Accessibility Homepage Skip navigation Sitemap


Register and log in to gain access to our forums and chat about everything 'hedgehog'!

Thank you for looking to contribute to the Hedgehog Street forum. Please note that when submitting replies or posts, these are run through our spam-checkers, so there may be a slight delay in your posts appearing, and reflecting in the forum post details below. However, if you think anything has gone awry please contact us.

The views and opinions expressed in this forum do not necessarily represent the views of PTES or BHPS.

Home Forums Hedgehog tales Strimmer injury Reply To: Strimmer injury

Avatar photo

That was one lucky hog, Prosecco13, that you found it in time and got it to the vet. AND well done vet for saving the hog.

Although, of course, unlucky that it was strimmed in the first place. I have had two hogs with strimmer injuries here. The first one unfortunately had to be euthanased because the injury was so bad but another is currently at the local Wildlife Hospital where is has been for several weeks. The wound was deep and not suitable for stitching, but it has apparently now healed and just waiting for some spines to grow back. Then hopefully the hog can come back home. Amazing work by the Wildlife Hospital, when others may have thought the hog was past saving. Both hogs thankfully managed to make it to my garden. Even though one had to be euthanased, at least it didn’t die a long, slow, painful death. Needless to say, I don’t use strimmers.

Strimmers and other garden machinery can cause some horrendous injuries and death to hedgehogs. You may have read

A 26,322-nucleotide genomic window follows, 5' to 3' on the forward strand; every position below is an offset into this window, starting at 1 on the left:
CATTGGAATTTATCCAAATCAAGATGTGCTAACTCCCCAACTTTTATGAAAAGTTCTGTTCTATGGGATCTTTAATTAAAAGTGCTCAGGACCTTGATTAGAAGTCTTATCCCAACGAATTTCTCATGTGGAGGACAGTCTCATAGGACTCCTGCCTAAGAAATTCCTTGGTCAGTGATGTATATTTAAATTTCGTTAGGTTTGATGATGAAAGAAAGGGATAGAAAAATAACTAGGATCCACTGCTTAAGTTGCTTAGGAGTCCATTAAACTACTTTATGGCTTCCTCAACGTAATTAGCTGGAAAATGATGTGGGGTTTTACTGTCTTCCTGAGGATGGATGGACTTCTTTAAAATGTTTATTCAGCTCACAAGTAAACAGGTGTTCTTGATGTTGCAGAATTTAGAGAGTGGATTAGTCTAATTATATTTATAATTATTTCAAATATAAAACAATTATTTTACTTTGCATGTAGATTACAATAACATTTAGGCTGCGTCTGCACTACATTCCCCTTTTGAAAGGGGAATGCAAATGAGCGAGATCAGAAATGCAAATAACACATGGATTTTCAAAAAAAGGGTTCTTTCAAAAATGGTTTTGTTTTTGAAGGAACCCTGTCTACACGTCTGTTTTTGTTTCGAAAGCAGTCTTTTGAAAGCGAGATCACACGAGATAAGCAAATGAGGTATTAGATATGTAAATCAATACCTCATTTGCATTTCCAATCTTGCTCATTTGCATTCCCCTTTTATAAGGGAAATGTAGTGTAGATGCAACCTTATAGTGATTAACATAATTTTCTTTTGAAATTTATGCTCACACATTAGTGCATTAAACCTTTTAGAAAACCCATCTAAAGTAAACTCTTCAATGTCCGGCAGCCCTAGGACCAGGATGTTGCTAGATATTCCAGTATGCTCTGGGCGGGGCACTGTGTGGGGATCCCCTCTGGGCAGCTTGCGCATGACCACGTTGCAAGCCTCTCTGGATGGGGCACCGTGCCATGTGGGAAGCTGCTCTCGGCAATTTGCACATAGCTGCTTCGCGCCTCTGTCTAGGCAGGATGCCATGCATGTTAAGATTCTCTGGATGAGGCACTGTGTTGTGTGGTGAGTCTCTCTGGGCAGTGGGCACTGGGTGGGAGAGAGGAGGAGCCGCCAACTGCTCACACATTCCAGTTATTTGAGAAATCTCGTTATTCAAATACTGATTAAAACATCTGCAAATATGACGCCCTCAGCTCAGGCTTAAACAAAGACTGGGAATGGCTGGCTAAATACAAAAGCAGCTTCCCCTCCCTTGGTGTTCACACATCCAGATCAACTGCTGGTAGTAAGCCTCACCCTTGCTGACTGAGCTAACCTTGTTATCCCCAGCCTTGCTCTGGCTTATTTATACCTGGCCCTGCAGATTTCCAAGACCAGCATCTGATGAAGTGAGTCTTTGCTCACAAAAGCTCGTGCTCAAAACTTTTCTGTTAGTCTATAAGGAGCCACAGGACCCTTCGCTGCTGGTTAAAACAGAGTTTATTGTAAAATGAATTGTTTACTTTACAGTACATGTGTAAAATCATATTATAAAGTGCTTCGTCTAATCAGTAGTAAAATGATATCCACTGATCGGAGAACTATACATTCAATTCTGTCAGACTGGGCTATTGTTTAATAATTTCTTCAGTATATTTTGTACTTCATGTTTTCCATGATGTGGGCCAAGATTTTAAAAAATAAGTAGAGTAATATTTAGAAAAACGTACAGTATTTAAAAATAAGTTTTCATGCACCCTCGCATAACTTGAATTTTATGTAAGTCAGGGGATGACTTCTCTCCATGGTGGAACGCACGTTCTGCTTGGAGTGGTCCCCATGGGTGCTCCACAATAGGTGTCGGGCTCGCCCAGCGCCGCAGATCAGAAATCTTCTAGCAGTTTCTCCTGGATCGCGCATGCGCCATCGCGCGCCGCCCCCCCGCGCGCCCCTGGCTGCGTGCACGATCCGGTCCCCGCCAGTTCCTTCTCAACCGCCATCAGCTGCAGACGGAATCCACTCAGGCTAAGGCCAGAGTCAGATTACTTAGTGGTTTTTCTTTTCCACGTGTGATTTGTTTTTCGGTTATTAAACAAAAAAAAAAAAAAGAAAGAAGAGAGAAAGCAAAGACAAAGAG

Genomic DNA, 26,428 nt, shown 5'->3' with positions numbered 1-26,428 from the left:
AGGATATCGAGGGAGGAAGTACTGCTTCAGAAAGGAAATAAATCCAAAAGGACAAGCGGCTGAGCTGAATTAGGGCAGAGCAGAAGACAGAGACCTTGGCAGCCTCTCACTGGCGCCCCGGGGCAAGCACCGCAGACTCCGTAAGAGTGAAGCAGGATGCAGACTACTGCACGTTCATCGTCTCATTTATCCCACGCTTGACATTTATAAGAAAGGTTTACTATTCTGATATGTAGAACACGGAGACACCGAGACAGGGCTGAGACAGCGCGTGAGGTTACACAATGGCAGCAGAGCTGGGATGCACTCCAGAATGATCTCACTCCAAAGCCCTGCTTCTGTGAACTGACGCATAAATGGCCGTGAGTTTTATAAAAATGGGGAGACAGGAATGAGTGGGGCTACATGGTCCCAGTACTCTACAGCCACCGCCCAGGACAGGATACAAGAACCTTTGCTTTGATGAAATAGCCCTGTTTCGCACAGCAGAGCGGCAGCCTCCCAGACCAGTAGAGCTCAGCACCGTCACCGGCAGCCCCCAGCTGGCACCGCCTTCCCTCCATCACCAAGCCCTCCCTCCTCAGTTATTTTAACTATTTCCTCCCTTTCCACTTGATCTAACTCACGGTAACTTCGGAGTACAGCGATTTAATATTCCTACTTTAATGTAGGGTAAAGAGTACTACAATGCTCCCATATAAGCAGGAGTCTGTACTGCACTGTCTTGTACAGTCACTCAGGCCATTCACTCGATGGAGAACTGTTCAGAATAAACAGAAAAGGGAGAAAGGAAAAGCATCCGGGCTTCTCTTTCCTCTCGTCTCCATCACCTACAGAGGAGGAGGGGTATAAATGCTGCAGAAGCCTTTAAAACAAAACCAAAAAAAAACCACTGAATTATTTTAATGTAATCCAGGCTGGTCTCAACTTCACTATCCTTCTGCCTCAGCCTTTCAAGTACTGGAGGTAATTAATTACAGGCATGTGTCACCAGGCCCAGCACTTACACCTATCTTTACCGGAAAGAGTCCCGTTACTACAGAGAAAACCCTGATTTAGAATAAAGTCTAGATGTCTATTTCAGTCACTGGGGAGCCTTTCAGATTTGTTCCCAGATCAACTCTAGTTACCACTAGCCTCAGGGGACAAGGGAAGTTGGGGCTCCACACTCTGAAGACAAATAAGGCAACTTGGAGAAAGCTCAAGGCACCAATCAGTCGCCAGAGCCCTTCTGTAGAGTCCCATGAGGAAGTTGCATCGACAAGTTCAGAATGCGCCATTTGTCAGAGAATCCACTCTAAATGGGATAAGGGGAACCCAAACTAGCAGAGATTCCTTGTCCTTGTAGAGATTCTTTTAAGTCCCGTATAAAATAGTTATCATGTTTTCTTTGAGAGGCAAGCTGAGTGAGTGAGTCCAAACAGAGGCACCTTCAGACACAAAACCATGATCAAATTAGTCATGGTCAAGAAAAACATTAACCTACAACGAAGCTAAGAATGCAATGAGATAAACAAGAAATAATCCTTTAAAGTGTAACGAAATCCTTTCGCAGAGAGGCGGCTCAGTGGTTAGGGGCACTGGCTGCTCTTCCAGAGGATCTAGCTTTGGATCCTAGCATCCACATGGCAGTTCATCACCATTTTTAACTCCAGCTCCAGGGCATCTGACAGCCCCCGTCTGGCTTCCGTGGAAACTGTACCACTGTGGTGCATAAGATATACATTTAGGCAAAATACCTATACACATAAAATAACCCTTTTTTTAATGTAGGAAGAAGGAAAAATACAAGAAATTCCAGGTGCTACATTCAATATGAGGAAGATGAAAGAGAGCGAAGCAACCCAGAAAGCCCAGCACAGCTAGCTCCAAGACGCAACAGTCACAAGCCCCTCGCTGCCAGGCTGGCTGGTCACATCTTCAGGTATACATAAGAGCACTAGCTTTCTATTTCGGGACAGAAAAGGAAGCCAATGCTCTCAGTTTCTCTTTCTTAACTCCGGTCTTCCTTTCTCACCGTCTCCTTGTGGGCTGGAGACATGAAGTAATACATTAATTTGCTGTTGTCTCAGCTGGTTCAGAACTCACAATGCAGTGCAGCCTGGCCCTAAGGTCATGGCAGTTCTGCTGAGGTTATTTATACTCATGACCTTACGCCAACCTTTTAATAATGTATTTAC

So sad.

This is an extract from BHPS FAQs:
Help! I’ve harmed a hedgehog whilst strimming.

Undoubtedly one of the most worrying calls we receive. PLEASE check areas thoroughly before strimming or mowing. These injuries are usually horrific and the hedgehog often has to be put to sleep, of course many are killed instantly with this kind of accident. Do check for hoglets as the nest you have strimmed could be a nursery nest.

But there are things everyone can do to avoid such injuries. Here is a post, which I wrote in memory of the first hog I mentioned above, which includes some tips about keeping hogs safe in the garden:


Please everyone check any long grass, including edges of shorter grass, etc. before you strim. Hedgehogs natural defence is to roll up. Much better to have a cross hedgehog who has been gently prodded with a broom or stick than to have a dead or severely mutilated one. If you find a hog move it carefully to somewhere safely out of harms way and make sure it hasn’t come back to the area where you are working.

To my mind, this subject doesn’t get enough publicity, so thank you Prosecco13 for raising it again.

BHPS poster:
A poster from Willows Hedgehog Rescue, who ran a strimmer campaign: